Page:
According to these reports taken from crew members and divers, the object that crashed into the water off Shag Harbor had been tracked, and this UFO traveled underwater approximately 25 miles to Government Point, a spot where the U.S. military, in the 1960s, maintained a small military base that managed a Magnetic Anomaly Detection system, which was used for detecting submarines in the North Atlantic. They allege the navy brought in ships that investigated for up to a week after the crash, and some reports state a barge was brought in from the U.S. to assist in the recovery mission. One witness, an American diver, claims pictures of the object were taken and foam-like material was recovered. Other witnesses reported another UFO came in from underwater to seemingly aid the object that had crashed and submerged beneath them. But none of this testimony has been corroborated by any official government reports, and no known RCMP reports on the Shag Harbor Incident remain, and no survivors or traces of the object were ever officially recovered, although according to one fisherman, he also saw divers bringing up aluminum-colored metal.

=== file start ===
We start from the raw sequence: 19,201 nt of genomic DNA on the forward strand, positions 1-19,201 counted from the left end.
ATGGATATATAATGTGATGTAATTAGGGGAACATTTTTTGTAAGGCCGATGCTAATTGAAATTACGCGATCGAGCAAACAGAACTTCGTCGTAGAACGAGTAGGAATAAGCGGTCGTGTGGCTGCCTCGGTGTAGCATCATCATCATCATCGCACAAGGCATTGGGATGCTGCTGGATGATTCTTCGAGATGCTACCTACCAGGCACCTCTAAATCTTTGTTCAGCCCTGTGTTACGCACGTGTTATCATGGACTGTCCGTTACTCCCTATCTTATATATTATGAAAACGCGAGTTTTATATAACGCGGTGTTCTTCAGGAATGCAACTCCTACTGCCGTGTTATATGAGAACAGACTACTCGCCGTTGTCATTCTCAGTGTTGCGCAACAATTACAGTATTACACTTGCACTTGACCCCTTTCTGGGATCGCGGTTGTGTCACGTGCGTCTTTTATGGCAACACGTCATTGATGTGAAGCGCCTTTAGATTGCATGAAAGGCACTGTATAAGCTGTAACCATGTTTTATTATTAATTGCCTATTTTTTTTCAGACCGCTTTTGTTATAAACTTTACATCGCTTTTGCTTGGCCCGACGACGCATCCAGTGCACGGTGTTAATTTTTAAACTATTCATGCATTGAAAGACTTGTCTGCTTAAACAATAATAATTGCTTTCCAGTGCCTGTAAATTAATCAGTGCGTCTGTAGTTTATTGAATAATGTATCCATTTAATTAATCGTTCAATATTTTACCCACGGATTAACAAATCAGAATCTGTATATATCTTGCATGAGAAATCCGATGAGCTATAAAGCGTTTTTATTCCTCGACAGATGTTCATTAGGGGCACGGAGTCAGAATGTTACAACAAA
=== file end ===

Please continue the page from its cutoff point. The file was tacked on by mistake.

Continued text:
On October 11, 1967, the alleged naval search was called off, and this same night witnesses reported an identical UFO leaving the area near the original crash site. Did the people of the tiny fishing village of Shag Harbor see a vehicle from another planet that night in October 1967? According to one diver, the object that crashed into the water was not of planet Earth. Or is there some more simple explanation for the strange phenomena that occurred over forty years ago above the waters of this Nova Scotia community? Theories on a crashed Russian spacecraft developed, after a Russian submarine showed up in the water near the crash site. Still, over forty years later, no definitive answer has been given for what crashed that night. But the people of Shag Harbor who witnessed the event can agree on one thing: they did see something unidentifiable crash into the water off their village that October evening.
More Information on The Shag Harbor Incident